Spin casting is an ideal fishing method for beginning anglers. Spin-casting equipment is easier to use than bait casting. You can use it to cast both light and heavy lures without tangling or breaking your fishing line. Basic equipment includes a 7-foot rod, a spinning reel and 6 to 10 pound test line for casting 1/16 to 3/4 ounce lures. You can use an open-face, closed-face or spin-cast reel for spin casting.

  1. Hold the rod at about waist level, grasping it so that the reel is below the rod, and the stem of the reel feels natural between your fingers. The bait or lure should be hanging 10-18 inches below the end of the rod.
  2. Hook the line with your forefinger, and open the bail, continuing to hold the line.
  3. Pull the rod tip back so the tip sweeps over your dominant shoulder, and then bring it forward swiftly pointing the rod tip at your target. As the rod comes forward of your shoulder release the line with your finger so the weight of the lure pulls line off the reel.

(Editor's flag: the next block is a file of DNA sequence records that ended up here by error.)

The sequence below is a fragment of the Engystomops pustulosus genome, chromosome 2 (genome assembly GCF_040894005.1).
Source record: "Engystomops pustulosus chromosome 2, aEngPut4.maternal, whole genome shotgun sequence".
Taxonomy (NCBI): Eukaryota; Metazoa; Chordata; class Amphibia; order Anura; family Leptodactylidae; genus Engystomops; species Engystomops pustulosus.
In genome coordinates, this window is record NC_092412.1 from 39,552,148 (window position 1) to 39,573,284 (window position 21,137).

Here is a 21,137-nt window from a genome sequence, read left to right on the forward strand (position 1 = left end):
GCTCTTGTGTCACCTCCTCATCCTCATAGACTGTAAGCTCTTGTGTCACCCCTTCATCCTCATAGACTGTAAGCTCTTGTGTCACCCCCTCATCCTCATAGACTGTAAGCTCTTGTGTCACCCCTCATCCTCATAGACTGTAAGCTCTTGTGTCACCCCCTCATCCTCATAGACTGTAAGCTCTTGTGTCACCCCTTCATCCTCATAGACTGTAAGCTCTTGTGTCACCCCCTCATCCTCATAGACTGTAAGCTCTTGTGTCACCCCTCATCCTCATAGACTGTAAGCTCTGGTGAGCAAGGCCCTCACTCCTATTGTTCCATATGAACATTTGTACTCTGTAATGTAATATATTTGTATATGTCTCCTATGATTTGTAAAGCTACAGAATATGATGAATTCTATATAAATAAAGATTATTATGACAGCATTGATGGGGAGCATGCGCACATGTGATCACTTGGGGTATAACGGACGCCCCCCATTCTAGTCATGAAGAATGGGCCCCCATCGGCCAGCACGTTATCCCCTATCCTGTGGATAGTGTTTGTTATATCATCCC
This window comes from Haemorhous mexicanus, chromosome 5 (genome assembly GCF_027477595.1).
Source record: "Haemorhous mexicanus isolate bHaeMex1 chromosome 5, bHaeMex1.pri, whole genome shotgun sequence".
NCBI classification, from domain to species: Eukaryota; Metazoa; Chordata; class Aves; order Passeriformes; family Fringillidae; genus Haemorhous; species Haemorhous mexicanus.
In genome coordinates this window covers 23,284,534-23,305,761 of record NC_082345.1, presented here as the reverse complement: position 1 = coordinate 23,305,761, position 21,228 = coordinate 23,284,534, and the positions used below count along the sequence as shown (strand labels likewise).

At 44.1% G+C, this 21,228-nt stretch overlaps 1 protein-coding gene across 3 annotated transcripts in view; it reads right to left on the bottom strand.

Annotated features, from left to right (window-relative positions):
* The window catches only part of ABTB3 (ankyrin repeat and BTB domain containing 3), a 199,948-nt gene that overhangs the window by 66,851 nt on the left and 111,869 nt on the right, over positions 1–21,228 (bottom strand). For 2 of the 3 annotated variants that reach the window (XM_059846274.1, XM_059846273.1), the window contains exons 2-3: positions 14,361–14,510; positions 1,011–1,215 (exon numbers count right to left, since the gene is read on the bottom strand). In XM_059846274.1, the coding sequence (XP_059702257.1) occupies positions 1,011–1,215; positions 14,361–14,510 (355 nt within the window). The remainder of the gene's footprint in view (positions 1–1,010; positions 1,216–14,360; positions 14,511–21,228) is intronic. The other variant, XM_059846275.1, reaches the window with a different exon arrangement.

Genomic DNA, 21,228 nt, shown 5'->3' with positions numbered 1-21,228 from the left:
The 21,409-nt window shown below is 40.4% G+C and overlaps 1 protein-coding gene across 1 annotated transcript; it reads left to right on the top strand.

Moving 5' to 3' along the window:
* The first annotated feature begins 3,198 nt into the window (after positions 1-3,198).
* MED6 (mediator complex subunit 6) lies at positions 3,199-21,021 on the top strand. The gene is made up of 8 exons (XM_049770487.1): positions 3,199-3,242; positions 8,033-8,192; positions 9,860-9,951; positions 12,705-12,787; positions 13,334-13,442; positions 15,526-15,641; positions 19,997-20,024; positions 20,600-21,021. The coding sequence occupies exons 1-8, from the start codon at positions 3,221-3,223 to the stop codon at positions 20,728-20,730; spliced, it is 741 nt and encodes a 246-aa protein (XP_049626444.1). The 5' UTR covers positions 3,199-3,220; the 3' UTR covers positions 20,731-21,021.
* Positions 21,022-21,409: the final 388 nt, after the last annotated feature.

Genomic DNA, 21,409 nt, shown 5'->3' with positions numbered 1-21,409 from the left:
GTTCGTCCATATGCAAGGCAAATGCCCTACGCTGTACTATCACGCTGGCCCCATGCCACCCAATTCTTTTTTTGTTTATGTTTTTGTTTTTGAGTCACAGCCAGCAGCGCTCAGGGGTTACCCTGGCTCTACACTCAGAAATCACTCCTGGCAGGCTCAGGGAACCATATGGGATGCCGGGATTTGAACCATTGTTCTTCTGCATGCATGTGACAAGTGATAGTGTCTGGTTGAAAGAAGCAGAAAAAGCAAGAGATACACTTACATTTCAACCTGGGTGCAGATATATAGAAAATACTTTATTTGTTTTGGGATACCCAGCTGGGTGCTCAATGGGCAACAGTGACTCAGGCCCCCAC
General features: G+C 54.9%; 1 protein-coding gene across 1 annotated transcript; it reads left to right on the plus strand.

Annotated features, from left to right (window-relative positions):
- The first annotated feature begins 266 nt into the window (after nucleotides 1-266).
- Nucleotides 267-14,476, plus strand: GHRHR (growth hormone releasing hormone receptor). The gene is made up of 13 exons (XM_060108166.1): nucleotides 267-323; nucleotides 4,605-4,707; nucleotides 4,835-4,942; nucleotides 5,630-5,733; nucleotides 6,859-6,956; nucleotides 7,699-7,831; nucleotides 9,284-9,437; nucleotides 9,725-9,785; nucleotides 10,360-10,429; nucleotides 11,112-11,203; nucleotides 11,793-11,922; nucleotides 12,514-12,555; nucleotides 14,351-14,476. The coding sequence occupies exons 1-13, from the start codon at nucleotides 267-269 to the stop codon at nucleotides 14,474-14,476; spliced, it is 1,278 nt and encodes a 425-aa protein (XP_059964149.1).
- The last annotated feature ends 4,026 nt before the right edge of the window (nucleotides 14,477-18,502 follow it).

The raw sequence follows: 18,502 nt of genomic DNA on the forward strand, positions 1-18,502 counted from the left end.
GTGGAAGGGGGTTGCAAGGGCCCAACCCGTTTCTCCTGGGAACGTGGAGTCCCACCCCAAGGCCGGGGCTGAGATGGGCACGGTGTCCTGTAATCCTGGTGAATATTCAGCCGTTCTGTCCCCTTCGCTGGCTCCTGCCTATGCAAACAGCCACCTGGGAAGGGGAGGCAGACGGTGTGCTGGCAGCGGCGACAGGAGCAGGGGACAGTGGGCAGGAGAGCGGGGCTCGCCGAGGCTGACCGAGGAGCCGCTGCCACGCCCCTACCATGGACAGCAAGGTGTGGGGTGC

4. Close the bail with your hand, and you’re ready to reel using a retrieve technique.

Source : www.takemefishing.org

The drag is simply a pair of friction plates inside of fishing reels. If the fish pulls on the line hard enough, the friction is overcome, and the reel rotates backwards, letting line out, preventing the line from breaking.  You want to set the drag on a fishing reel before your first cast of the day. Adjusting it while fighting a fish can be difficult. Also fishing reels are not designed to be adjusted while fishing, so doing so could cause damage.


  1. The easiest way to set the drag on a spinning reel is to first test it by pulling on your line directly above the reel.
  2. Tighten the drag a few clicks to the right, if the line pulls out too easily. If it’s too hard, loosen it one or two to the left.
  3. If you don’t feel you can judge the force accurately, a small spring scale can help, such as the ones used in Boca Grips or other fish handling devices used in catch and release.
  4. It’s better to have your drag too loose, and have to fight a fish a little longer than to have it too tight, and break off a big one

Source : www.takemefishing.org

A good rule of thumb when learning how to set the hook, is to wait and feel the weight of the fish before setting it. If the fish is cautious and just tapping your fishing line and bait lightly, and not biting it, it’s best to wait. Let the fish take the bait, and then set the hook after you feel its weight.